DC Activists Push National Park Service To Remove Civil War Statue

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Above Photo: By John Zangas

Washington, D.C. — Civil rights activists from several groups rallied at the statue of Civil War general Albert Pike Friday afternoon, demanding the U.S. Park Service immediately take it down. Speakers told the history of General Pike and related how such a statue on federal land symbolizes racism, White supremacy and oppression. About 100 joined in the rally.

During the rally, someone threw red paint on its granite base but was not arrested. The water-based paint trickled down the base as a heavy storm hit. Park Police attempted to wash off the paint but were only partially successful.

The Alfred Pike statue has stood near the Federal Appeals Court since 1902, sandwiched between several elms and blending in, because its has a moss-green surface from over 115 years of weathering. And it would have continued standing almost unnoticed had it not been for the Charlottesville terror attack a week ago Saturday.

That attack happened right after police ended a Neo-Nazi and White supremacist protest of the planned removal of a Civil War statue of General Robert E. Lee. The protest turned violent when nationalists charged into counterprotesters, swinging clubs and shooting mace. WATCH: James Alex Fields, Jr. of Maumee, Ohio, one of the White Nationalists, drove his car through a group of counterprotesters, killing Heather Heyer and injuring 19. The fallout from her killing has galvanized the movement against White supremacy in way not seen since the 1960s.

As the only statue in Washington, D.C. commemorating a Civil War General, the Pike Memorial has become a local lightning rod of resistance as pressure builds to remove such Civil War relics from public parks across the country..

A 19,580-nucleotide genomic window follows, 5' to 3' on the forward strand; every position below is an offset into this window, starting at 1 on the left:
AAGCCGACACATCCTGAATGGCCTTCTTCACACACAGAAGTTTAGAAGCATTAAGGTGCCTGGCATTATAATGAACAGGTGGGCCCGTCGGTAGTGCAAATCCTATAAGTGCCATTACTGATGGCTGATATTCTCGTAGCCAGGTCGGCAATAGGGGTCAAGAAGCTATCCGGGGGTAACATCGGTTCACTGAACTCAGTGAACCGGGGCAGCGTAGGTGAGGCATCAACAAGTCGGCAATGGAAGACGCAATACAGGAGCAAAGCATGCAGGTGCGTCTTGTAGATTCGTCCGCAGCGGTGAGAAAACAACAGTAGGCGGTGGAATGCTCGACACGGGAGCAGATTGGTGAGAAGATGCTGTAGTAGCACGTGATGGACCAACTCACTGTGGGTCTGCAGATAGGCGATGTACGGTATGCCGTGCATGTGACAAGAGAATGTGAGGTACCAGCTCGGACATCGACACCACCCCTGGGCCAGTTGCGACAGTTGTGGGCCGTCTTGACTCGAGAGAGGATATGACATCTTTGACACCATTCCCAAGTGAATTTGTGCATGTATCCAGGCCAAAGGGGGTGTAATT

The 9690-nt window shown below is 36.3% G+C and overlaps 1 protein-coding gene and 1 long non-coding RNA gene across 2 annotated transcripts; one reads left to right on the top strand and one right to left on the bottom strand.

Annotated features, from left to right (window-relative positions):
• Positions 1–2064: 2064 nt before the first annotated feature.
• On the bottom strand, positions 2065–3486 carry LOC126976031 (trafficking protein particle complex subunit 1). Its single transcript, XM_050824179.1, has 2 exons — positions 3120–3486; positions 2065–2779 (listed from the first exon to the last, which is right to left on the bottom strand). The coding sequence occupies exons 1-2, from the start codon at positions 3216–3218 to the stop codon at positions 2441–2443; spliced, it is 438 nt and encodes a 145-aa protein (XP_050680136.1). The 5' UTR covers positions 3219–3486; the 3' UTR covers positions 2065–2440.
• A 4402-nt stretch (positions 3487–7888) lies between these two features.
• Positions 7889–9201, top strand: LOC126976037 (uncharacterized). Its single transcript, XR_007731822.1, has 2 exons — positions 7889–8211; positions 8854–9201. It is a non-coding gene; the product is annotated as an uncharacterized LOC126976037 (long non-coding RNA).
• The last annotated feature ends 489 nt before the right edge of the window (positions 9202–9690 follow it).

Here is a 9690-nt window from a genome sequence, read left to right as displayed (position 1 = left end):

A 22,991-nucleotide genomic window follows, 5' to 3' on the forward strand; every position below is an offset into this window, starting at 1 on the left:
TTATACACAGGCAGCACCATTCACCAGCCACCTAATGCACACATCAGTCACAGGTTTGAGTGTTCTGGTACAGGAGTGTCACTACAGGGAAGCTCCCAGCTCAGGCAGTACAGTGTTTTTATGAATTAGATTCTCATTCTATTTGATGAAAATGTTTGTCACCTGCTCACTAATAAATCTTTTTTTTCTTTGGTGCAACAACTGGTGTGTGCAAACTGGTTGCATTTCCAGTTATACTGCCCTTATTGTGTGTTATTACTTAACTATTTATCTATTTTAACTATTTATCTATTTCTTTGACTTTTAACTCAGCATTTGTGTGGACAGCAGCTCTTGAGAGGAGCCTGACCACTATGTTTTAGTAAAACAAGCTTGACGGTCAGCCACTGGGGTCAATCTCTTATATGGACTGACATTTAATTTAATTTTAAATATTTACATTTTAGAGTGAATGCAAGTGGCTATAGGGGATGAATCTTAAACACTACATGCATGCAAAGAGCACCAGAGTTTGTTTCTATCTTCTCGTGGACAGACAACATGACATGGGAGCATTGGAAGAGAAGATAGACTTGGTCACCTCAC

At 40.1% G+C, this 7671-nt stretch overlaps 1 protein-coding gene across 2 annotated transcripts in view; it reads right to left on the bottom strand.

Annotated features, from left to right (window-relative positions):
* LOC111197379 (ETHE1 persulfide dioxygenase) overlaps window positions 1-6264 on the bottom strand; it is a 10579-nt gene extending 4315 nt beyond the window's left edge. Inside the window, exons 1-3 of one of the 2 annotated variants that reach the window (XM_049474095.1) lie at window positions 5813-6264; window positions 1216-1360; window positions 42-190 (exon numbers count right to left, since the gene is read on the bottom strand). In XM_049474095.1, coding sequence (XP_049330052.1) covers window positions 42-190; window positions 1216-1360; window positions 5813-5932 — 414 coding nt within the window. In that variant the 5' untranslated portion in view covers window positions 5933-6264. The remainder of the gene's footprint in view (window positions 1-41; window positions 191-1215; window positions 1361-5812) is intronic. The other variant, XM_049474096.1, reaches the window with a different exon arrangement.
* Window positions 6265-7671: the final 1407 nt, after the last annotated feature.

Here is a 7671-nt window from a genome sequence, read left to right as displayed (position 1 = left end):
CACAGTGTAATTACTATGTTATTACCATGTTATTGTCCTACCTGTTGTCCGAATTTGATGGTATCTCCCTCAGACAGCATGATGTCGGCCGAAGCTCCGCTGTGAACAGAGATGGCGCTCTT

These statues represent a period when White supremacy was codified in law and accepted in both social and political circles. But D.C. activists are putting pressure on local and federal government to end the Pike Memorial 115-year presence under the elms. They say it is a throwback to an oppressive ideology of White supremacy.

Carlos McKnight, a student from a local college, told the Civil War history of Albert Pike. “We are here to send a message to the city and federal government that we want the Albert Pike Memorial removed from federal land,” said McKnight, a rally organizer. “Look at the symbolism: a man who fought vigorously to preserve slavery gets a statue in a neighborhood dedicated to justice and law.” McKnight pointed out that when it comes to justice it is often that “people of color get the worst end of the stick.”

As an example, McNight pointed out that activists who removed a statue of a Civil War soldier in Durham early this week were prosecuted within 24 hours, but in Charlottesville White Nationalists were allowed to march with torches and chant Nazi slogans. “When you see someone who wants to remove a trophy to racism but are arrested in 24 hours but see someone able to march around in the street in Charlottesville with a tiki torch and say ‘blood and soil’ and ‘white lives matter,’ that is wrong and that is what institutionalized racism is in this country,” he said.

Franklin Garcia, shadow Congressman for D.C., said that people were becoming more aware of what they needed to do in their communities and that some good had come out of the chaos across the country. “This is the land of the free, so everybody should have an opportunity to be heard,” he said. He mentioned that earlier in the day another Civil War era statue had come down in Annapolis.

“What this symbolizes is hatred, and we need to grow out of that,” said Garcia. He blamed the divisive racial situation squarely on the Trump administration. “[Trump] is trying to cater to his base, and in the process of doing that he’s hurting a lot of people,” said Garcia.

  • DHFabian

    The Civil War began 156 years ago, and last for four years. The Reconstruction Era overlapped, going from 1863 to 1877. 2017, and we suddenly see a revolt to remove statues of those from that era, sometimes with little knowledge of the people represented by those statues. It’s this latter point that’s disturbing.